Figure 2: A very simple aircraft battery (12/24 volt) to 5-volt converter. Most of the consumer stuff (cell phones, tablets, pads) runs from 5 volts.
Oh, did I say that the aircraft battery had to be 12/14 volts? Nope. This handy little device can work up to 35 volts at the input, so a 24/28 volt system will work just fine with this one caveat:
This sucker is going to get hot! How hot? Well, if we run it full-to-the-wall at 1 amp output, it will dissipate 9 watts with a 14-volt battery and 23 watts with a 28-volt source. That is going to be spit-sizzle hot for either one. The good news is that the IC is thermally protected and will shut down (no current output) when the temperature gets to internal limits. The bad news is that the IC will shut down at the most inopportune moment (Murphy’s Law of Thermal Gotcha). Our problem is to keep it from getting that hot.
So far we have about 73 in parts, and if we are going to beat that $300 price tag, we’ve got $299.27 to play with. That’s going to buy an awfully big heat sink. However, at this point we leave the realm of electronic tomfoolery and enter into your personal requirements. Just say this: The metal tab of U1 is also connected to the ground (“common”) lead and the metal tab is the thing that needs to stay below the boiling point of water (which, by the way, is where we get the “spit-sizzle” test-if you wet your finger with spit and touch the case, and if it sizzles, then the spit is boiling and the IC is running too hot). If you mount this circuit inside of a metal case and bolt the IC metal tab to the case, you will probably have enough surface area on the case to keep the IC cool enough. If, on the other hand, the case gets spit-sizzle hot-poof. As to the metal case, c’mon, you are building airplanes. You can’t build a small aluminum box?
“But Jim,” you say, “my little electronic goodie needs 9 volts, not 5.” Not to worry. Three modifications to our fixed 5-volt supply and you can have anything you want from 5 volts to (battery volts minus two). That is, with a 12-volt supply, you can have 5 to 10 volts adjustable, with a 24-volt system 5 to 22 volts, and so on. No big deal-take a look at Figure 3.
The addition of R1 allows you to set the voltage between the limits in the last paragraph anywhere you choose. D2 is there to keep the same fortuitous foolishness we discussed above from destroying U1.
If primary power is disconnected, it is possible to automatically power a circuit using an alternate power supply for as long as the alternate source lasts.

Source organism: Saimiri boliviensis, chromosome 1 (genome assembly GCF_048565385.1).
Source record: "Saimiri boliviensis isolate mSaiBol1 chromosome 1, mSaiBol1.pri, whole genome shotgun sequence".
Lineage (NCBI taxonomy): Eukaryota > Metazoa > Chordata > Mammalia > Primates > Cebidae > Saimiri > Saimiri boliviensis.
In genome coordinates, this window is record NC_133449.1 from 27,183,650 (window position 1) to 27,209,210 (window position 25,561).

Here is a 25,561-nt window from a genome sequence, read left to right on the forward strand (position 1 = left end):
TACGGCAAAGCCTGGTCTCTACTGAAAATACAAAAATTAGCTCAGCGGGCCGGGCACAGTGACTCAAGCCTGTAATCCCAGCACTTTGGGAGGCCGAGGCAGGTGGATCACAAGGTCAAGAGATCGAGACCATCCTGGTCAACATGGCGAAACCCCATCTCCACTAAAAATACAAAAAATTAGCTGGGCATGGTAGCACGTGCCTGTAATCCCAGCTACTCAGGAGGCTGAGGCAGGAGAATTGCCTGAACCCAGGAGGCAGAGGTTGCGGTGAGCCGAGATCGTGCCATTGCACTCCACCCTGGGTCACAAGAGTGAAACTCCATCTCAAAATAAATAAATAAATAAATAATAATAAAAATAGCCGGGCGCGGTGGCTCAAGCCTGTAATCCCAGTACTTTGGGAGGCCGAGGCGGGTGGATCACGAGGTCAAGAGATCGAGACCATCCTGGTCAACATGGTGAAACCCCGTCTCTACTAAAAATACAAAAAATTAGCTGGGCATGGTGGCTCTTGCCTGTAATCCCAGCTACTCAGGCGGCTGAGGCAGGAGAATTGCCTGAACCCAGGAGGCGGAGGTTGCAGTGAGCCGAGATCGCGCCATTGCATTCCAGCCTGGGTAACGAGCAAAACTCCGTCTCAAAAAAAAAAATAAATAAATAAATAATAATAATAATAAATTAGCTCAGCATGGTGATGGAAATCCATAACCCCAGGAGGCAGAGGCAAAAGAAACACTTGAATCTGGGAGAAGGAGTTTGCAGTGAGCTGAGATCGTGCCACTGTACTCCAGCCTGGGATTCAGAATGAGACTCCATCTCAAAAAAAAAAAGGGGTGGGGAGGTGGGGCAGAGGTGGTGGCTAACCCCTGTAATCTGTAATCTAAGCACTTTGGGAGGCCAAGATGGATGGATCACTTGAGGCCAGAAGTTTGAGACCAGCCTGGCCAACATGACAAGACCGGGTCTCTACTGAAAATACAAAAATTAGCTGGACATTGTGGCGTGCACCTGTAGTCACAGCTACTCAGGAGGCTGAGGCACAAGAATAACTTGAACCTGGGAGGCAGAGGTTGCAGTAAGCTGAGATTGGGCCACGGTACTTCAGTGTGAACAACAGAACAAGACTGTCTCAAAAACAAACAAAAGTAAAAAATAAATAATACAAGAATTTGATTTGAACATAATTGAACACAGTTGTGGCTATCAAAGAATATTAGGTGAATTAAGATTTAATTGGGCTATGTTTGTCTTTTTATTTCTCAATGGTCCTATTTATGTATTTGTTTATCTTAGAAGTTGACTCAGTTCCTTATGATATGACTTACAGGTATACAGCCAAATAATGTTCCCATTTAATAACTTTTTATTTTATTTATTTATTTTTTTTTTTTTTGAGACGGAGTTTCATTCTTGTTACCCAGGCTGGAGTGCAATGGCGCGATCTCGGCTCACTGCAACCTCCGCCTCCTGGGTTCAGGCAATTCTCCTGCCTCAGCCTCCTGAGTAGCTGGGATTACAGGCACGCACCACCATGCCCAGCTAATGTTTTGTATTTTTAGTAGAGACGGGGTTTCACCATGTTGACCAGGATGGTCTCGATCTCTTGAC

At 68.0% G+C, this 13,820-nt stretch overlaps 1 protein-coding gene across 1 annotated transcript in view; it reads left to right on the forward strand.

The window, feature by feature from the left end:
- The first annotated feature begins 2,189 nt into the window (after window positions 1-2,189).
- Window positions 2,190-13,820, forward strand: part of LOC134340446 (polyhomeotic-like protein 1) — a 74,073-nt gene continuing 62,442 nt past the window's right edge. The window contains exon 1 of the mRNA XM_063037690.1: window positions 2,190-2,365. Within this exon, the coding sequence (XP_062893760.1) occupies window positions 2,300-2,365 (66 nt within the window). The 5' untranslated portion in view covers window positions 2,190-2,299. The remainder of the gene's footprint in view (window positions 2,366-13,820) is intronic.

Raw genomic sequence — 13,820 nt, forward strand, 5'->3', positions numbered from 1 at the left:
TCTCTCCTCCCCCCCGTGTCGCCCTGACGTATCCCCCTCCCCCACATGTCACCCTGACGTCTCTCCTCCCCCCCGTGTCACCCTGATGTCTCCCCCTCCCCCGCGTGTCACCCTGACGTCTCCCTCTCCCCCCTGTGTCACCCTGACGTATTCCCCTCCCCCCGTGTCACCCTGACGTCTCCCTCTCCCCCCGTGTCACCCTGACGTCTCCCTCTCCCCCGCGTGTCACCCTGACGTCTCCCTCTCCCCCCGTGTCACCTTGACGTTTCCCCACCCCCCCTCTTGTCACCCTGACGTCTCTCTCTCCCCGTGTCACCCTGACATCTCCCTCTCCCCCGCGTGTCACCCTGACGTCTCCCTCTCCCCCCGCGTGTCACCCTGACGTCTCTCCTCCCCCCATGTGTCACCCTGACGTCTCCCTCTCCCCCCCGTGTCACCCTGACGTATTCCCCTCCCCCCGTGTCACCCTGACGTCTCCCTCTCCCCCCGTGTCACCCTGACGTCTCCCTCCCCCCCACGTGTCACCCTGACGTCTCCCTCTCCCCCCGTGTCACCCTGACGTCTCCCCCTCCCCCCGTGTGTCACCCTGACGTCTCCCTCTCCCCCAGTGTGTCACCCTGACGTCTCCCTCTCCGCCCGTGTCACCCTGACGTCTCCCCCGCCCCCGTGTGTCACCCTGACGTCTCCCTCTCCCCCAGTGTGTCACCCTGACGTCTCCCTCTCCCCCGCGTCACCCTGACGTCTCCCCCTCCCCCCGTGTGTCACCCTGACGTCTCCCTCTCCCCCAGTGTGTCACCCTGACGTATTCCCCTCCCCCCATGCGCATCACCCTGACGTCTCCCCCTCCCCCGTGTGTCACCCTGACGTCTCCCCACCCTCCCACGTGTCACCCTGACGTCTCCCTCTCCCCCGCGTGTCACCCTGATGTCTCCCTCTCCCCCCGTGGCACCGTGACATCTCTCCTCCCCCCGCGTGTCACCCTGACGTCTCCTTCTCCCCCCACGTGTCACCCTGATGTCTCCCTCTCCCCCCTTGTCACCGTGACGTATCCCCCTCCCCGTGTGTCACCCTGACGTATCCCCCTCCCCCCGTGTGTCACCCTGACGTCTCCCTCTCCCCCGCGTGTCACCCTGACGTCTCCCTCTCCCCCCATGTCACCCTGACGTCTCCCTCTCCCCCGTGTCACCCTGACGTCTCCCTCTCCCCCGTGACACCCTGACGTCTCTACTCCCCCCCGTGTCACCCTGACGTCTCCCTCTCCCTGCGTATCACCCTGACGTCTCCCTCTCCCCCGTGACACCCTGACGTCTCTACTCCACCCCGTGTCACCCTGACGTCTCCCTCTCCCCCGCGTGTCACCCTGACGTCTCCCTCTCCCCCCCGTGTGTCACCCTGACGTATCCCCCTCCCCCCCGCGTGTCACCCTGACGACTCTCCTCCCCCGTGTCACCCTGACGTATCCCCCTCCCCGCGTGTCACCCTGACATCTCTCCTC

The third modification is not quite so simple. Since the tab is connected to common as described above, and if we want to get heat out of the tab to keep U1 within limits, somehow we are going to have to thermally connect that tab to the metal heat sink, but electrically isolate it from the sink. Not a real problem; you simply need a “heat sink mounting kit” (8 each, but you’ve got to buy them in 50-packs for $4, at jameco.com), which is nothing more than a hyper-thin mica washer, a #4 shoulder washer, and a 4-40 nut and bolt. It helps to use thermal compound on both sides of the mica washer with a couple of side notes:
The thermal oxide stuff you buy at electronics parts stores is relatively expensive ($5 for a small tube), but you can get the same stuff from the drug store as zinc oxide, the white cream you put on your nose to keep from sunburn.
The stuff is real tough to keep off of your skin and your clothes. Being a very good insulator, it is also very impervious to soap and water, so cleaning it when (not if) you get it on yourself is difficult.
I’ll keep this thread going in a couple of months with the higher current that the iPad requires and perhaps a venture into switching supplies. Next month (April) I’m going to announce a new way of building the venerable cotanger antenna, a real workhorse for almost any antenna application. Until then, stay tuned…
Jim Weir is the chief avioniker at RST Engineering. He answers avionics questions in the Maintenance Bay forum at www.pilotsofamerica.com. His wife, Cyndi Weir, was his high school sweetheart 50 years ago and now she keeps Jim from making stupid blunders in spelling and grammar. Check out www.rst-engr.com/kitplanes for previous articles and supplements.